Sumit Singhal loves modern architecture. He comes from a family of builders who have built more than 20 projects in the last ten years near Delhi in India. He has recently started writing about the architectural projects that catch his imagination.
Residence at Delhi, India by Malik Architecture
October 9th, 2015 by Sumit Singhal
Article source: Malik Architecture
The Bhandare Residence straddles and synthesizes a multiple set of matrices. The underlying design philosophy is Sanyam or Balance, which is translated into least impact on a relatively dense urban site. Visual continuity between the front and the rear gardens and the negation of built-up form at the ground level, allows the house to both embrace the form of the site, whilst ushering in natural light and ventilation.
The structure itself is composed of shards of concrete that radiate from the narrow entrance to the expansive rear garden; both the visual and the physical flows.The design philosophy leads to the creation of the two ‘courts’, which provide natural light, whilst visually and experientially connecting the 3 levels.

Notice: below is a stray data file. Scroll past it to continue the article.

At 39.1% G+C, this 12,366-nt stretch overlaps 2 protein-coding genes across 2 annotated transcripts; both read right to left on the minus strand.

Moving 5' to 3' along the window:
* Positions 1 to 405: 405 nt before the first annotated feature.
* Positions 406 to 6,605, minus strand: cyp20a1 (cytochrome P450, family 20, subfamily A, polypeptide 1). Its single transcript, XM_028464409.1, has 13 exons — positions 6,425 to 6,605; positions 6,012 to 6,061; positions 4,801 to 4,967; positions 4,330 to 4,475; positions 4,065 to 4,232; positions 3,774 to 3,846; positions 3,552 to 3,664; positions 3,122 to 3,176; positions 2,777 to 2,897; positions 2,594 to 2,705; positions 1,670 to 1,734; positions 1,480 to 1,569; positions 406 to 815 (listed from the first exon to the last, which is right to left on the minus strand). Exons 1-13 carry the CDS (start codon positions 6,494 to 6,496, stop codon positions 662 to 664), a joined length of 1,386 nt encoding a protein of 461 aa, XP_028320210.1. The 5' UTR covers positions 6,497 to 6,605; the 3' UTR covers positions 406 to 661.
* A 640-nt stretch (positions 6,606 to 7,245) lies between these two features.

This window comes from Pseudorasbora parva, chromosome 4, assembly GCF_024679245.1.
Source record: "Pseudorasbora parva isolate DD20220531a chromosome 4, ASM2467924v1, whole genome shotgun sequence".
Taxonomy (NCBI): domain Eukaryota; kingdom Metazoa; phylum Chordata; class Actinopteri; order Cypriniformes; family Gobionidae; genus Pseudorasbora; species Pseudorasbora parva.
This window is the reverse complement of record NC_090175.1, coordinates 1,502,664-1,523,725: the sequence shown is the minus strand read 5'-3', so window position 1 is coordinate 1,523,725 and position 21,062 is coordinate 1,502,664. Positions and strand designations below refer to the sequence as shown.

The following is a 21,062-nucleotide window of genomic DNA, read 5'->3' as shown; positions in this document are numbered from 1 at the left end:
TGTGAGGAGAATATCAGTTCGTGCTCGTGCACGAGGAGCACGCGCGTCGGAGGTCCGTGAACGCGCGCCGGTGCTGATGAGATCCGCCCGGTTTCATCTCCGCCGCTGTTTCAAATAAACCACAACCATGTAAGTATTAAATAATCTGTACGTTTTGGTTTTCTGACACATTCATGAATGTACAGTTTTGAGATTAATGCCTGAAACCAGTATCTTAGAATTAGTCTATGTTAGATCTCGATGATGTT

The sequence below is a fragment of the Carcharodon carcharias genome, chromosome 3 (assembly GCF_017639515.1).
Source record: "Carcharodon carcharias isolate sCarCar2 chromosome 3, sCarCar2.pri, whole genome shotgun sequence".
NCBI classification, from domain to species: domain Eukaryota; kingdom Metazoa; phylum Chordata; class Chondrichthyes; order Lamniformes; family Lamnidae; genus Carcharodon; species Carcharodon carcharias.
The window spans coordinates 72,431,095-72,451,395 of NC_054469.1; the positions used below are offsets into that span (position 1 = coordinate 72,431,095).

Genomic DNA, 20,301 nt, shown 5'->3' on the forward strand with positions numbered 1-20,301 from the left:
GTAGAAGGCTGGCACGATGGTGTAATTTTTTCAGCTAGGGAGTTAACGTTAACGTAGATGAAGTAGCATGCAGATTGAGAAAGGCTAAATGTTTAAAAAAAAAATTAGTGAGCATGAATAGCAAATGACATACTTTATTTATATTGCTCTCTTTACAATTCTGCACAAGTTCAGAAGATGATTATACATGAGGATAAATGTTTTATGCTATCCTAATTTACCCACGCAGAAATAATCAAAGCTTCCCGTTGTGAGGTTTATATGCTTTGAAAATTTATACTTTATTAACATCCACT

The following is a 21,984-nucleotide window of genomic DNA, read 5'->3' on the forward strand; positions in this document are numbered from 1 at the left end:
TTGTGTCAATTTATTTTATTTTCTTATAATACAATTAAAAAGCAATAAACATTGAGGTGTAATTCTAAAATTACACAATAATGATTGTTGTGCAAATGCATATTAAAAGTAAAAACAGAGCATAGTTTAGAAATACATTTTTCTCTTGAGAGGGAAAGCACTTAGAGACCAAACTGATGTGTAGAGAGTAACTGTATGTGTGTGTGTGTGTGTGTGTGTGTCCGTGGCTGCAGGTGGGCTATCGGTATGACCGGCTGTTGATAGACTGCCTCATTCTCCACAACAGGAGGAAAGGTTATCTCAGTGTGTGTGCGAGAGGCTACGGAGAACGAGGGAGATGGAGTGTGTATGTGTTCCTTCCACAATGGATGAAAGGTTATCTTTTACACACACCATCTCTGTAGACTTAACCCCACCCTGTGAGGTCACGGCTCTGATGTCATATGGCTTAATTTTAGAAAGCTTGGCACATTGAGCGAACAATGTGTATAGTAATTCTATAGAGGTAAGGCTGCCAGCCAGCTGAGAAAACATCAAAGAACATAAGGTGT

I find Delhi houses very dark and gloomy, so in the Bhandare house, natural light pervades every nook of the residence. Despite the close physical contact between adjacent houses, it succeeds in developing its unique identity.
Expression of fluidity is attained with the help of poured concrete in all 3 planes. The visual vocabulary of the whole house reflects an intrinsic structural honesty.
The concrete walls cant away from the house, striving to heighten the sense of continuity and openness, thereby connecting the front and the rear garden / landscaped spaces. The house was witness to an early integration of services in a false-ceiling-less Residence.
A water channel at the entrance – symbolic of the ‘moat’, transforms into a shard of glass as it penetrates the indoors.The transition from the outdoors to the indoors is seamless, with the balcony designed as a draw-bridge . . . in a way permitting the façade to alter . . . to express ‘change’. In the Bhandare Residence, a contemporary idiom has been developed, using a time-less vocabulary.
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